For U.S. High Yield Bonds, however, that still translated into a loss of about 4% for the year. The start of 2016 marked the 30th anniversary of the beginning of the excellent management of this area by Sheldon Stone and the team he's built. Their outperformance in down-markets has given rise to a since inception gross return that has beaten the benchmark by more than 100 basis points a year for 30 years. That edge compounds into a lot of additional money for Oaktree's long-term clients.

Further, our expertise in high yield bonds contributes to enhanced expertise across the whole credit spectrum. We expect a meaningful uptick in U.S. High Yield Bond default rates over the next 12 months, with distressed energy sector contributing more significantly. As I believe you know, over the last 5 years the average default rate has been just about the lowest in history for such a period.

Now supporting the expectation that defaults will increase is the sharp increase over the past year in the fraction of U.S. High Yield Bond universe trading at or below 70% of par. This stressed cohort grew to 15% at the end of 2015. Additionally, billions of dollars in investment-grade energy and metals and mining debt could be downgraded to high-yield status if commodity prices remain depressed.

With the record amount of dry powder and our ability to add value and distressed assets across multiple strategies, including control investing, real estate, strategic credit and, of course, most prominently the Opps Funds, we are more optimistic about the ability to find attractive investments than we have been for several years. Risk aversion is back after a 5-year hiatus, and a burgeoning supply of distressed opportunities is on the horizon. What started as a largely oil-and-gas-focused dislocation has generalized into weakness across nearly every commodity subsegment. And weakness is starting to bleed into other segments of the bond market, including media and retail. While more interesting debt opportunities are on our plate now than at any point in the last 5 years, we plan to be patient and wait for a pickup in default rates before becoming materially more aggressive in investing our capital.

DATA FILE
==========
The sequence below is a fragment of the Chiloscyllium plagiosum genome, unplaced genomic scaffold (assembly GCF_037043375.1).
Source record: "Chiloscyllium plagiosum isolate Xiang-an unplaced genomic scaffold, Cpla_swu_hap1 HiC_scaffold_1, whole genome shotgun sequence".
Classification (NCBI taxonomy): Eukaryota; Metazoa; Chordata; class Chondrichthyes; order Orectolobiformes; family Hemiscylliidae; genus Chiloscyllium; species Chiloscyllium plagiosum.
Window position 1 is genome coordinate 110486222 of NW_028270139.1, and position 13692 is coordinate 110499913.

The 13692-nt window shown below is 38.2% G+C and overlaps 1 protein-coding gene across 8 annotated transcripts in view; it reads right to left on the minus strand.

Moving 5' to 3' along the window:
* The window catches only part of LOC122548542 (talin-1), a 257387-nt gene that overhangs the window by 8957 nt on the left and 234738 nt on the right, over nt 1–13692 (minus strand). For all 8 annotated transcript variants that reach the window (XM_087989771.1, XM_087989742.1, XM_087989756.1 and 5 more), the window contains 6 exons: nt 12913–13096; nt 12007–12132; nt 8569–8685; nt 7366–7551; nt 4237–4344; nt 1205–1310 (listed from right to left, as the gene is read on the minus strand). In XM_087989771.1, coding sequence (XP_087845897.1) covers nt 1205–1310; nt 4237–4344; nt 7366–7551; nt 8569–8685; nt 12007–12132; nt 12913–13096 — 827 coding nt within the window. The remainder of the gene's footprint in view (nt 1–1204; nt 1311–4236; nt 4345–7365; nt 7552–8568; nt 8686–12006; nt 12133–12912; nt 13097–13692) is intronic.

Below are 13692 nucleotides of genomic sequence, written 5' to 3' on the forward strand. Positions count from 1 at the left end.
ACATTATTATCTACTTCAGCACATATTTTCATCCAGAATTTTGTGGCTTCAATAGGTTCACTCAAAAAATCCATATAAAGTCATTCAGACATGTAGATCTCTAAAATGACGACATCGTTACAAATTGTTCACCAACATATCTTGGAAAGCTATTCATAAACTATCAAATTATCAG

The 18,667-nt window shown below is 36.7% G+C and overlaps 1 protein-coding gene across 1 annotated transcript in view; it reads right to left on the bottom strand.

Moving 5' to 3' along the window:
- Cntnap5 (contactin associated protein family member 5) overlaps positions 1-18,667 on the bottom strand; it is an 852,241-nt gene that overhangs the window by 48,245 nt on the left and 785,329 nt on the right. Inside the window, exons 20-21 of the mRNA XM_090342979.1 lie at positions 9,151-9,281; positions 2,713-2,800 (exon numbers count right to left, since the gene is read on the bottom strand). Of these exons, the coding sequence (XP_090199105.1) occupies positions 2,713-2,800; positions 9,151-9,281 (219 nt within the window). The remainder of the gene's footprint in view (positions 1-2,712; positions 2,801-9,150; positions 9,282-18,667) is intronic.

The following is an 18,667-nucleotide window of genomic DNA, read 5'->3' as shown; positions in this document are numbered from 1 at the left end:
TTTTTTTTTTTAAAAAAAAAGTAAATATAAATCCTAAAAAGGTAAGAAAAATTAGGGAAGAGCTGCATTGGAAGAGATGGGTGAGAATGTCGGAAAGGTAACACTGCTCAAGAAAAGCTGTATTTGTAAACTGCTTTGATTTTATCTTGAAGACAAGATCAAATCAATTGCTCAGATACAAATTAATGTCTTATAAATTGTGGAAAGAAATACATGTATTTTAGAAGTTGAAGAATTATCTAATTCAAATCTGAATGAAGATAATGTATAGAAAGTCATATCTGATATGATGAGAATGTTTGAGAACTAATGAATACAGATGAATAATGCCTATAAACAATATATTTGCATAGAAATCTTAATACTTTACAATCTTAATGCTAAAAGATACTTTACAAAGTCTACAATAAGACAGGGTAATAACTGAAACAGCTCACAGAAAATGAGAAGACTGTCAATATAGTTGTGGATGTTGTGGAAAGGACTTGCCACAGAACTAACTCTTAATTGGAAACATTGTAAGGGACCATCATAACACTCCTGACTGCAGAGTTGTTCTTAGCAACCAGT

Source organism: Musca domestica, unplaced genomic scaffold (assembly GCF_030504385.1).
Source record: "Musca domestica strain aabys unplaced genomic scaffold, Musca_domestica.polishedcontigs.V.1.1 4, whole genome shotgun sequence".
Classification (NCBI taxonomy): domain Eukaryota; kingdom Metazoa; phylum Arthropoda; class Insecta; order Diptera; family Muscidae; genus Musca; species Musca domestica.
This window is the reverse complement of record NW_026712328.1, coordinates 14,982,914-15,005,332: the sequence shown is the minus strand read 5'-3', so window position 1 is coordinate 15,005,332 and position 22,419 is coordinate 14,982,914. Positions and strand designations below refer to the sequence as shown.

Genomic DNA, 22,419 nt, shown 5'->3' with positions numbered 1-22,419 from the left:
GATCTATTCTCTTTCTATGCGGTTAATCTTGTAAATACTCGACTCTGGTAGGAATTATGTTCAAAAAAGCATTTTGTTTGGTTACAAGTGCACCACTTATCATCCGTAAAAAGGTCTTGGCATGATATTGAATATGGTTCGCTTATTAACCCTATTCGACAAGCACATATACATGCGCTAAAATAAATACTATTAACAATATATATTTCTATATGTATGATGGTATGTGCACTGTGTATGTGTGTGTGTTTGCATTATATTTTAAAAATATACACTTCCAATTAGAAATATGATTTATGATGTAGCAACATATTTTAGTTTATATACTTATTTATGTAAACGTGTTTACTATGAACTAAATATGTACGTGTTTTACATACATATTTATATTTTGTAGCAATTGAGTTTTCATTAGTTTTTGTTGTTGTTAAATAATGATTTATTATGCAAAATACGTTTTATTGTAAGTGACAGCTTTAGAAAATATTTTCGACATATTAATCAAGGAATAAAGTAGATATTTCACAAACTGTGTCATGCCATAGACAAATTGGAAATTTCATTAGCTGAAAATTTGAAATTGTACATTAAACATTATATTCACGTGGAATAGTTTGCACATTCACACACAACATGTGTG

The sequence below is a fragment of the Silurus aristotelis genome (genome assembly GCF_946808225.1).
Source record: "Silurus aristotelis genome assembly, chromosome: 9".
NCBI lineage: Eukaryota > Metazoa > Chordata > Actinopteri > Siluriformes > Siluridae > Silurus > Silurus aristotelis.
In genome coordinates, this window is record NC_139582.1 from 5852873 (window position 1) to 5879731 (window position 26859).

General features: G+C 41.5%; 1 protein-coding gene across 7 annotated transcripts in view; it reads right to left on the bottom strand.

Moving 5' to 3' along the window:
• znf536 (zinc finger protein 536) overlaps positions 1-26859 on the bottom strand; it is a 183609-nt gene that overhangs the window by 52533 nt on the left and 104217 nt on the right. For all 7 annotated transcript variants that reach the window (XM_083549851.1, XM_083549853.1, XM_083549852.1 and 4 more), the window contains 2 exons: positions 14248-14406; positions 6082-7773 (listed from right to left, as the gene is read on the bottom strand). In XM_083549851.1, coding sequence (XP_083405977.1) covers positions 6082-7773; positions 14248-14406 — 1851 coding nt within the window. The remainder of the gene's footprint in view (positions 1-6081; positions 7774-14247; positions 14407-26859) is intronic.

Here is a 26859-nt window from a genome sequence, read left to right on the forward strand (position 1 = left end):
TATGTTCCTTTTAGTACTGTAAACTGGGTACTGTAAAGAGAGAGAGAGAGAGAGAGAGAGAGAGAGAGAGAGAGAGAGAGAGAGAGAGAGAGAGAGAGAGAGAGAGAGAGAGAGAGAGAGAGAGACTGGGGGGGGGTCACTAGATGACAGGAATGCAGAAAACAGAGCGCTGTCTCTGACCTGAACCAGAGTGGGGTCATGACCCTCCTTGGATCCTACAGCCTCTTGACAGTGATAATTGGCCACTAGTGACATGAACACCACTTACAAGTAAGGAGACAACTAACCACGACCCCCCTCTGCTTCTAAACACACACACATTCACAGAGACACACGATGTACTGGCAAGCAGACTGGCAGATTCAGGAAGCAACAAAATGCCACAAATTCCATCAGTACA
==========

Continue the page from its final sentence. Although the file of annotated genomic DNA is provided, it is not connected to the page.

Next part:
As Bruce said in the last quarter's call, we have been patient in deploying Opps Xa's capital as we expect better bargains down the road with lower-priced, higher-prospective return distressed debt opportunities. One area we are selectively adding to at the present, however, is Europe. The reasons for our optimism about Europe include Europe's evolving economy and the ECB's quantitative easing, which is supporting credit fundamentals. It's also worth reemphasizing Europe's lower exposure to known troubled sectors, such as commodities, and its structurally lower sensitivity to interest rate movements.